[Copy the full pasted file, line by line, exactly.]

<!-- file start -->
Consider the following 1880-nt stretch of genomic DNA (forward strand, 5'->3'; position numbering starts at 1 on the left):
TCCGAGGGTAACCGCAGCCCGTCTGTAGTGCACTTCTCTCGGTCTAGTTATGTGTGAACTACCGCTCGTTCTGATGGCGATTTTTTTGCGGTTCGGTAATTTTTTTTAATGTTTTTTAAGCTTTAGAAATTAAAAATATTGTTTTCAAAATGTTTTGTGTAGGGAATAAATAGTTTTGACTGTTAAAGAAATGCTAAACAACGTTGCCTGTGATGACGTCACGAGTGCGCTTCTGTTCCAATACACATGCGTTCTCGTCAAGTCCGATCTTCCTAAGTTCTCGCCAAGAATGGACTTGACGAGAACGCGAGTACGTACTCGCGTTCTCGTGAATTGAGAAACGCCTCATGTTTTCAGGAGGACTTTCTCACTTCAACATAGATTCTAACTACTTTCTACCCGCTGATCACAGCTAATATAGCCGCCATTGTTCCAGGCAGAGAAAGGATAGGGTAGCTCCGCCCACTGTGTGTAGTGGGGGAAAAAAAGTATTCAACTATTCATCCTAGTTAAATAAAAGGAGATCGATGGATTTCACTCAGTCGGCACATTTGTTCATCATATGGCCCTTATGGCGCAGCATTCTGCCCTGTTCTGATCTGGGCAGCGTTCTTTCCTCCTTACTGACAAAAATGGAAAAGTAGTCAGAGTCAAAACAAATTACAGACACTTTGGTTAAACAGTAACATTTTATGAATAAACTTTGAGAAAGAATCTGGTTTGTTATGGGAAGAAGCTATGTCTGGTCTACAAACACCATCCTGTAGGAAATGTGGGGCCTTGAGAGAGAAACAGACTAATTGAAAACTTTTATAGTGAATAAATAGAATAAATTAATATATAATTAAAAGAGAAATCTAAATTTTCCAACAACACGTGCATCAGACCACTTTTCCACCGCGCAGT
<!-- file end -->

Consider the following 1880-nt stretch of genomic DNA (forward strand, 5'->3'; position numbering starts at 1 on the left):
TCCGAGGGTAACCGCAGCCCGTCTGTAGTGCACTTCTCTCGGTCTAGTTATGTGTGAACTACCGCTCGTTCTGATGGCGATTTTTTTGCGGTTCGGTAATTTTTTTTAATGTTTTTTAAGCTTTAGAAATTAAAAATATTGTTTTCAAAATGTTTTGTGTAGGGAATAAATAGTTTTGACTGTTAAAGAAATGCTAAACAACGTTGCCTGTGATGACGTCACGAGTGCGCTTCTGTTCCAATACACATGCGTTCTCGTCAAGTCCGATCTTCCTAAGTTCTCGCCAAGAATGGACTTGACGAGAACGCGAGTACGTACTCGCGTTCTCGTGAATTGAGAAACGCCTCATGTTTTCAGGAGGACTTTCTCACTTCAACATAGATTCTAACTACTTTCTACCCGCTGATCACAGCTAATATAGCCGCCATTGTTCCAGGCAGAGAAAGGATAGGGTAGCTCCGCCCACTGTGTGTAGTGGGGGAAAAAAAGTATTCAACTATTCATCCTAGTTAAATAAAAGGAGATCGATGGATTTCACTCAGTCGGCACATTTGTTCATCATATGGCCCTTATGGCGCAGCATTCTGCCCTGTTCTGATCTGGGCAGCGTTCTTTCCTCCTTACTGACAAAAATGGAAAAGTAGTCAGAGTCAAAACAAATTACAGACACTTTGGTTAAACAGTAACATTTTATGAATAAACTTTGAGAAAGAATCTGGTTTGTTATGGGAAGAAGCTATGTCTGGTCTACAAACACCATCCTGTAGGAAATGTGGGGCCTTGAGAGAGAAACAGACTAATTGAAAACTTTTATAGTGAATAAATAGAATAAATTAATATATAATTAAAAGAGAAATCTAAATTTTCCAACAACACGTGCATCAGACCACTTTTCCACCGCGCAGT